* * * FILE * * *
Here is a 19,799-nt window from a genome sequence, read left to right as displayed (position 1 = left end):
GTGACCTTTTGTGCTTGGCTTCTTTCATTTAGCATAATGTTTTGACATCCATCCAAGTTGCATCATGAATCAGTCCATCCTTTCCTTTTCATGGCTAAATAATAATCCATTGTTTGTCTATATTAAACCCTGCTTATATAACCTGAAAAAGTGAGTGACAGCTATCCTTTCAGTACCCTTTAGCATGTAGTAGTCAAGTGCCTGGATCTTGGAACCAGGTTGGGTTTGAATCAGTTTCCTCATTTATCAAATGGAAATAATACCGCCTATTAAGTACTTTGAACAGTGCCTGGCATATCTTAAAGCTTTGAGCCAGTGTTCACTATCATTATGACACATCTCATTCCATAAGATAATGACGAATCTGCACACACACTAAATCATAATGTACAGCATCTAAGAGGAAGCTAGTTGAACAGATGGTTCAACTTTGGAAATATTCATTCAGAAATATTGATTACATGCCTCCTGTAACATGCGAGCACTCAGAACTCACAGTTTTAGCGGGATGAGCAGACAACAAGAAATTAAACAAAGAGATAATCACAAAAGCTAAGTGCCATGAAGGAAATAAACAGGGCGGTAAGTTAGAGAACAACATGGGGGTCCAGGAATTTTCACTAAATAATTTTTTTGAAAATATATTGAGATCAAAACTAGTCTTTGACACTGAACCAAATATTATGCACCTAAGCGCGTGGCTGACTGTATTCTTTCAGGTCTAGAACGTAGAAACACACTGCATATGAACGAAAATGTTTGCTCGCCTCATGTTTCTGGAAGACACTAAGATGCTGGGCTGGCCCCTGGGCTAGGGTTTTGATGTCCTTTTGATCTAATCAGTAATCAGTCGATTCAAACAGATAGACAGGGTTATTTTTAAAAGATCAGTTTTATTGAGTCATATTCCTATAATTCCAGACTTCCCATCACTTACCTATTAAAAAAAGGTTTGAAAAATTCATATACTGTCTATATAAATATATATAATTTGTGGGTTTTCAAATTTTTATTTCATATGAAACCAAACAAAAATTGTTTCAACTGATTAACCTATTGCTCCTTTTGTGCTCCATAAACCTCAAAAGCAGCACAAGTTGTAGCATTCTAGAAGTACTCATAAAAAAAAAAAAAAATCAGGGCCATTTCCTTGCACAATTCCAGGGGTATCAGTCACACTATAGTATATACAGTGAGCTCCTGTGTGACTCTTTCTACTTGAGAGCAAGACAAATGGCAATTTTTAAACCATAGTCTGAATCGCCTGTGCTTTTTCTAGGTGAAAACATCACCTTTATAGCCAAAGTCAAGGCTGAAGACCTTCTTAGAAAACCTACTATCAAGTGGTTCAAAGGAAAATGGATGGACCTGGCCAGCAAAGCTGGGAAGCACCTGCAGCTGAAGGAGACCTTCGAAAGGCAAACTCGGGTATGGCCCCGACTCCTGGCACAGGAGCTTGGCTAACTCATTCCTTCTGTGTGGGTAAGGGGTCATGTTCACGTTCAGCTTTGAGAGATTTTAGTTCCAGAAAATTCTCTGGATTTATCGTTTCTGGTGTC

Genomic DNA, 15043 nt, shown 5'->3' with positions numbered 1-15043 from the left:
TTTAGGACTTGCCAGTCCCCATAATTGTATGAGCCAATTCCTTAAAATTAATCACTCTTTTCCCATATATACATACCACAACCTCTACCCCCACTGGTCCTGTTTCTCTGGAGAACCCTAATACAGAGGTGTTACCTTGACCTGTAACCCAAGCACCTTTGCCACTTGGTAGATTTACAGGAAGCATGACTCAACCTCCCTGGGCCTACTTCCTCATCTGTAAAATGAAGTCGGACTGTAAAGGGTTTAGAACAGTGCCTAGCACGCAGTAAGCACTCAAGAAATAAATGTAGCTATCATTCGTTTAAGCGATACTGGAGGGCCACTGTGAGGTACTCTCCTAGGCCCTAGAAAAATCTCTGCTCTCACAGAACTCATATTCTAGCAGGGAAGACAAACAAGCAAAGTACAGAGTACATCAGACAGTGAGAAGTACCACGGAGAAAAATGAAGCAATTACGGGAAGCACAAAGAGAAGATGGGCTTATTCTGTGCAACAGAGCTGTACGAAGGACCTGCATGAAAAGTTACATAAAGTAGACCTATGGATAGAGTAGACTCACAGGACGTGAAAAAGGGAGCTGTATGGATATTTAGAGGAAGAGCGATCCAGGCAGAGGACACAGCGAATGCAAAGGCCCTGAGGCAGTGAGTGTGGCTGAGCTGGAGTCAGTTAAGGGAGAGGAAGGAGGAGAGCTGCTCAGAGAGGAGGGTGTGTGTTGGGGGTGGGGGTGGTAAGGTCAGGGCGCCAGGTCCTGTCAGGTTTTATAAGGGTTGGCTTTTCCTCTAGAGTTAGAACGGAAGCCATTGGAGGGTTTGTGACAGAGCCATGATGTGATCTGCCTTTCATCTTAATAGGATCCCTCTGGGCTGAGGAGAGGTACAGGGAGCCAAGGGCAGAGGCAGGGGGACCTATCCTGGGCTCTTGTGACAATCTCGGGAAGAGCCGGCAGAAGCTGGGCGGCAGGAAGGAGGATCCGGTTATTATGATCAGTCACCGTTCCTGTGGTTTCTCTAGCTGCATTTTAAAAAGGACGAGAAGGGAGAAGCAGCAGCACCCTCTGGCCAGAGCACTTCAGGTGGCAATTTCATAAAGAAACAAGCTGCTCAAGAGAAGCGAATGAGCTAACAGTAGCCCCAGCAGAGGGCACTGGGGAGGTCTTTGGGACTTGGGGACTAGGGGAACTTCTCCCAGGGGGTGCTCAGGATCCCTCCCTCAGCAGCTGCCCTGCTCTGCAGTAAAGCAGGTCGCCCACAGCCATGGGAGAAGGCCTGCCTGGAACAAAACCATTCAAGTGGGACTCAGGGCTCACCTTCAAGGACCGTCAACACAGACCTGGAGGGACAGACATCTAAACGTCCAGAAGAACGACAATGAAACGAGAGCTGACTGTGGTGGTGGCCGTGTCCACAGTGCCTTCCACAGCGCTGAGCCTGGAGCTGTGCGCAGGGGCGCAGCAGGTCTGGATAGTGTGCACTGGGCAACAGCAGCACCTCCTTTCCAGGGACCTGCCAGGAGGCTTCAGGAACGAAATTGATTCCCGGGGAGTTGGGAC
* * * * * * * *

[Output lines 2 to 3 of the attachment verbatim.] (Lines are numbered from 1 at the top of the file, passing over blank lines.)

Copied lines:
GTGACCTTTTGTGCTTGGCTTCTTTCATTTAGCATAATGTTTTGACATCCATCCAAGTTGCATCATGAATCAGTCCATCCTTTCCTTTTCATGGCTAAATAATAATCCATTGTTTGTCTATATTAAACCCTGCTTATATAACCTGAAAAAGTGAGTGACAGCTATCCTTTCAGTACCCTTTAGCATGTAGTAGTCAAGTGCCTGGATCTTGGAACCAGGTTGGGTTTGAATCAGTTTCCTCATTTATCAAATGGAAATAATACCGCCTATTAAGTACTTTGAACAGTGCCTGGCATATCTTAAAGCTTTGAGCCAGTGTTCACTATCATTATGACACATCTCATTCCATAAGATAATGACGAATCTGCACACACACTAAATCATAATGTACAGCATCTAAGAGGAAGCTAGTTGAACAGATGGTTCAACTTTGGAAATATTCATTCAGAAATATTGATTACATGCCTCCTGTAACATGCGAGCACTCAGAACTCACAGTTTTAGCGGGATGAGCAGACAACAAGAAATTAAACAAAGAGATAATCACAAAAGCTAAGTGCCATGAAGGAAATAAACAGGGCGGTAAGTTAGAGAACAACATGGGGGTCCAGGAATTTTCACTAAATAATTTTTTTGAAAATATATTGAGATCAAAACTAGTCTTTGACACTGAACCAAATATTATGCACCTAAGCGCGTGGCTGACTGTATTCTTTCAGGTCTAGAACGTAGAAACACACTGCATATGAACGAAAATGTTTGCTCGCCTCATGTTTCTGGAAGACACTAAGATGCTGGGCTGGCCCCTGGGCTAGGGTTTTGATGTCCTTTTGATCTAATCAGTAATCAGTCGATTCAAACAGATAGACAGGGTTATTTTTAAAAGATCAGTTTTATTGAGTCATATTCCTATAATTCCAGACTTCCCATCACTTACCTATTAAAAAAAGGTTTGAAAAATTCATATACTGTCTATATAAATATATATAATTTGTGGGTTTTCAAATTTTTATTTCATATGAAACCAAACAAAAATTGTTTCAACTGATTAACCTATTGCTCCTTTTGTGCTCCATAAACCTCAAAAGCAGCACAAGTTGTAGCATTCTAGAAGTACTCATAAAAAAAAAAAAAAATCAGGGCCATTTCCTTGCACAATTCCAGGGGTATCAGTCACACTATAGTATATACAGTGAGCTCCTGTGTGACTCTTTCTACTTGAGAGCAAGACAAATGGCAATTTTTAAACCATAGTCTGAATCGCCTGTGCTTTTTCTAGGTGAAAACATCACCTTTATAGCCAAAGTCAAGGCTGAAGACCTTCTTAGAAAACCTACTATCAAGTGGTTCAAAGGAAAATGGATGGACCTGGCCAGCAAAGCTGGGAAGCACCTGCAGCTGAAGGAGACCTTCGAAAGGCAAACTCGGGTATGGCCCCGACTCCTGGCACAGGAGCTTGGCTAACTCATTCCTTCTGTGTGGGTAAGGGGTCATGTTCACGTTCAGCTTTGAGAGATTTTAGTTCCAGAAAATTCTCTGGATTTATCGTTTCTGGTGTC

Genomic DNA, 15043 nt, shown 5'->3' with positions numbered 1-15043 from the left: